Former prime minister Gordon Brown has said poverty is the most critical and divisive issue facing Scotland as he called on business and governments to take urgent action to address the problem.

“I’m seeing poverty in my own home area that I thought I would never see again in my lifetime,” said Mr Bown, who grew up in Kirkcaldy in Fife, which was hit hard by the decline of industries such as mining and textiles.

“It’s poverty that’s seeing schoolchildren going to school ill-fed and hungry … it’s poverty that’s seeing nurses and even teachers and others having to queue up at food banks after a back-breaking day at work simply to get stuff to make ends meet,” said Mr Brown.

Speaking at a conference in Edinburgh, Mr Brown underlined the scale of the problem as he expressed fears that things could get worse in coming months as high energy costs and inflation take a toll on households.

“We’re now seeing what I don’t think we saw physically at least in the 50s and 60s, we’re seeing mental illness on the rise, we’re seeing family break up in a way we haven’t seen before, we’re seeing children being put into care … I see it getting worse this year and worst next year unless some action is taken,” cautioned Mr Brown.

He noted: “The amount of money being given to charities is halving.”

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The veteran Labour politician told the Advertising Association conference that businesses could play a vital role in helping to tackle poverty by supporting initiatives such as the Multibank scheme he has helped to establish in Fife.

“We have a new idea that I would like to see you publicise because it started in Scotland. That is the idea of the Multibank … which is the food bank, the clothing bank, the furniture bank. It’s a baby bank all rolled into one so we can make provision for families.”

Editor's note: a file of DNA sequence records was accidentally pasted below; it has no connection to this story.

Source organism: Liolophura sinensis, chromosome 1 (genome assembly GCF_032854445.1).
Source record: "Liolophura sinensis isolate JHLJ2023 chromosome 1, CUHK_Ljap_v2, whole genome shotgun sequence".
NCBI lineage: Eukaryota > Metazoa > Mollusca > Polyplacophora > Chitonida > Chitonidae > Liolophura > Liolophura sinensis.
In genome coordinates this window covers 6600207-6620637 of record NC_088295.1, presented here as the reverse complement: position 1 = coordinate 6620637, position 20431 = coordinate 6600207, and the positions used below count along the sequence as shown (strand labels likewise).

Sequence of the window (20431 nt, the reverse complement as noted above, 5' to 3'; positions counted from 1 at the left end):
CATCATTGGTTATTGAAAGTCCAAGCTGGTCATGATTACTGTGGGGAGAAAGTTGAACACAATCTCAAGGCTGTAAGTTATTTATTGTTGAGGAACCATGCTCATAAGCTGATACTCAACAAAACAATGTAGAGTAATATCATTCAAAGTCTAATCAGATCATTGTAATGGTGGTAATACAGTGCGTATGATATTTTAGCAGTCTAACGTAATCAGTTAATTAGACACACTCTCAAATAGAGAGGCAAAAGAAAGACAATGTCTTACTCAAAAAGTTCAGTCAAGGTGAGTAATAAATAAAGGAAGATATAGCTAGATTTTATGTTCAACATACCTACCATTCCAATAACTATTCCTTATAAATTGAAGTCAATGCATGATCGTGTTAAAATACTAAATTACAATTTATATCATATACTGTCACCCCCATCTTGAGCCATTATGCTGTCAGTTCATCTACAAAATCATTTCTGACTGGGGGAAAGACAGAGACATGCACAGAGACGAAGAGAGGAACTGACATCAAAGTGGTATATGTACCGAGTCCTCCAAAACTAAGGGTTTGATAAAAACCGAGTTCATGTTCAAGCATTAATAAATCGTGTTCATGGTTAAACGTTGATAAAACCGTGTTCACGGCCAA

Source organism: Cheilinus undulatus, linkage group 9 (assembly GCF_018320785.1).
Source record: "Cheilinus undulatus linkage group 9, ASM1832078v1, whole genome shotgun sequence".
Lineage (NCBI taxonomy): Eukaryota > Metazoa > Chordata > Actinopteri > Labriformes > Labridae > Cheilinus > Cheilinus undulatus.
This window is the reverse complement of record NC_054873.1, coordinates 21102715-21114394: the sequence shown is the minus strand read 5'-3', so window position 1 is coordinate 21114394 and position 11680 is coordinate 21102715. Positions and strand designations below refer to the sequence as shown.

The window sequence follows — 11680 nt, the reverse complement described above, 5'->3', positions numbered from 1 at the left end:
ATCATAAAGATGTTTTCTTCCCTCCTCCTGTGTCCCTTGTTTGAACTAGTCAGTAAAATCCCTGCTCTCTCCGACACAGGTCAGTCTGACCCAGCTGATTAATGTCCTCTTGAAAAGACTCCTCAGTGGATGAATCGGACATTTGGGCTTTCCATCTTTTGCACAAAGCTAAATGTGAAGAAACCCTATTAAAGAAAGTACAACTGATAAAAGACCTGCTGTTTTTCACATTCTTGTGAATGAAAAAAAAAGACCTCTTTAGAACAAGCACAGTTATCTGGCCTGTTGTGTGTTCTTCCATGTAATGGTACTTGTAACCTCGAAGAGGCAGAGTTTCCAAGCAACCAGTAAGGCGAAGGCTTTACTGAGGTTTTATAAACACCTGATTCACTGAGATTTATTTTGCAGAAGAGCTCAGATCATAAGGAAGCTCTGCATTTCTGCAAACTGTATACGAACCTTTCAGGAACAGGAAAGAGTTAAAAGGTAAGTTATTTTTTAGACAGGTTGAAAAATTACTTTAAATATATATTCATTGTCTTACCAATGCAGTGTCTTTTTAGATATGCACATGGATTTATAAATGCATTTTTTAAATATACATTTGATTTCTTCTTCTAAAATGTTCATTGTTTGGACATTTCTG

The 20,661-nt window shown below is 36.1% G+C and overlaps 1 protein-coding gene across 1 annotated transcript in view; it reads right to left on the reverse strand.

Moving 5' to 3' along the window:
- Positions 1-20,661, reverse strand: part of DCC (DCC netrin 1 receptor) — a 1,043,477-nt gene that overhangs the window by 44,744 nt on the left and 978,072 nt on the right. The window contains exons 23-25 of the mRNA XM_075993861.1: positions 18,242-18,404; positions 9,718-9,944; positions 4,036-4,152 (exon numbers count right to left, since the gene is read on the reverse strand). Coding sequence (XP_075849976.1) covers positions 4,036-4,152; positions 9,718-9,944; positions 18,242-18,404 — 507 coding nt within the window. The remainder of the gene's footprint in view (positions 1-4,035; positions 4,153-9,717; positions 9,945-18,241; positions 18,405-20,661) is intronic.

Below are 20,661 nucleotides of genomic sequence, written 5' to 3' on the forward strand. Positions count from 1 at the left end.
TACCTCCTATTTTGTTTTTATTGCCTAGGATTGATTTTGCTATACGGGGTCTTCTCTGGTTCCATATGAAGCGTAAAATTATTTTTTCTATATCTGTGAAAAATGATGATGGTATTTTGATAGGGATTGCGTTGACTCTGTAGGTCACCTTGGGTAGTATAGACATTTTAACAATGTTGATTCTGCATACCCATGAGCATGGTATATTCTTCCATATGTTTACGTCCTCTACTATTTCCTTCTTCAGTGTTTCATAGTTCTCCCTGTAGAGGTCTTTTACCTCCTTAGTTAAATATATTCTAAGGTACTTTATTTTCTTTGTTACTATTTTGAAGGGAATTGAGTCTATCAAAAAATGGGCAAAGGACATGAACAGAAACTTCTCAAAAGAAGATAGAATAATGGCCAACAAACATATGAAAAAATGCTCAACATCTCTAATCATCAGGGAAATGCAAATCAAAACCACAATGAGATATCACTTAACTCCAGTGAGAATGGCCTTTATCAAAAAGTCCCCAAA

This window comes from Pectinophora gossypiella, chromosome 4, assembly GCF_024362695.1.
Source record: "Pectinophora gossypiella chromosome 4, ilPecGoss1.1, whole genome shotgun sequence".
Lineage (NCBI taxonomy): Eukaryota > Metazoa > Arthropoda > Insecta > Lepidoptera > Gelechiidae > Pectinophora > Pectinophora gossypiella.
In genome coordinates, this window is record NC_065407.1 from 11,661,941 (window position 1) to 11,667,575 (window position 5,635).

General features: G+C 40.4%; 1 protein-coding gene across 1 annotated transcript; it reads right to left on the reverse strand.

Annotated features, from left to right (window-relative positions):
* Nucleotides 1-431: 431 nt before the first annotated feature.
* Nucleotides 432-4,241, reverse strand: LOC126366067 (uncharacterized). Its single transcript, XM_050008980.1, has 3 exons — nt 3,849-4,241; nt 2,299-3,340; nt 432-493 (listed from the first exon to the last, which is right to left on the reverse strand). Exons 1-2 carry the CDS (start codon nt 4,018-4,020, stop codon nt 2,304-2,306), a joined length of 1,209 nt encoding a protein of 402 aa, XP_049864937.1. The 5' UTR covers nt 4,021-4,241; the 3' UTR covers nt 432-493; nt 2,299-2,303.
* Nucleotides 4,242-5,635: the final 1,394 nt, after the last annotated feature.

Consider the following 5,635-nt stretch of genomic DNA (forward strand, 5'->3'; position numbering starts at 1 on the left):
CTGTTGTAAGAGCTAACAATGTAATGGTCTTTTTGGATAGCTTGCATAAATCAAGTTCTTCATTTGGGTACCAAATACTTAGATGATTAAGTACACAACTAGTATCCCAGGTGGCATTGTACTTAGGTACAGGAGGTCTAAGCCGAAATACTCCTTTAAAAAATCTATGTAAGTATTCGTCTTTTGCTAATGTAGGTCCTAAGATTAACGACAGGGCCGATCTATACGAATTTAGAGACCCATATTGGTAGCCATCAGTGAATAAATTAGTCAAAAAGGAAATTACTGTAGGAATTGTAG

The Fife multibank has distributed goods worth around £20 million. It has won support from a range of suppliers including Amazon.

Businesses can donate surplus goods to multibanks, which also provide environmental benefits by helping avoid waste.

“This is a pollution solution as well,” said Mr Brown, who was prime minister from 2007 to 2010.

“If you look at the green economy one of the most important areas is the amount of waste, landfill, the amount of destruction of goods that are surplus to requirements in one place but could be used elsewhere,” he observed.

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Mr Brown also said the benefits system is making the problem of poverty worse. He focused his criticism on the Universal Credit system introduced by the Conservative Government

“Half the people on Universal Credit are not actually getting the benefits they are entitled to because they are subject to deduction,” complained Mr Brown.

Speaking days after it emerged that offshore windfarm developers had boycotted the latest official support round, Mr Brown was critical of the record of governments in terms of support for the renewables industry in Scotland.

He appeared to lament the fact that the Burntisland Fabrications (BiFab) business in Fife went into administration in 2020 although it had been in line to work on valuable wind turbine contracts.

“Both the Scottish and the UK governments pulled the plug from under that company and so we lose the ability to develop a wind turbine industry, we lose hundreds of jobs in Fife,” said Mr Brown.

The Scottish Government has said that EU restrictions on state aid limited its ability to support BiFab.

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The Westminster Government was criticised this week for not allegedly offering incentives that would be sufficient to encourage renewables firms to develop windfarms in UK waters following the recent surge in inflation.

Mr Brown added: “We have to look seriously at what is happening at the moment which is most of the wind contracts are going abroad despite the fact we have huge advantages, not just in wind but in wave and in hydrogen as well as other areas of renewables.”

Mr Brown told the audience at the Advertising Association’s LEAD conference that he could be described as a lapsed or recovering politician.

He became Labour MP for Dunfermline East from 1983 and represented Kirkcaldy and Cowdenbeath from 2005 to 2015. The Edinburgh university graduate became the longest serving chancellor of modern times after holding that post from 1997 to 2007.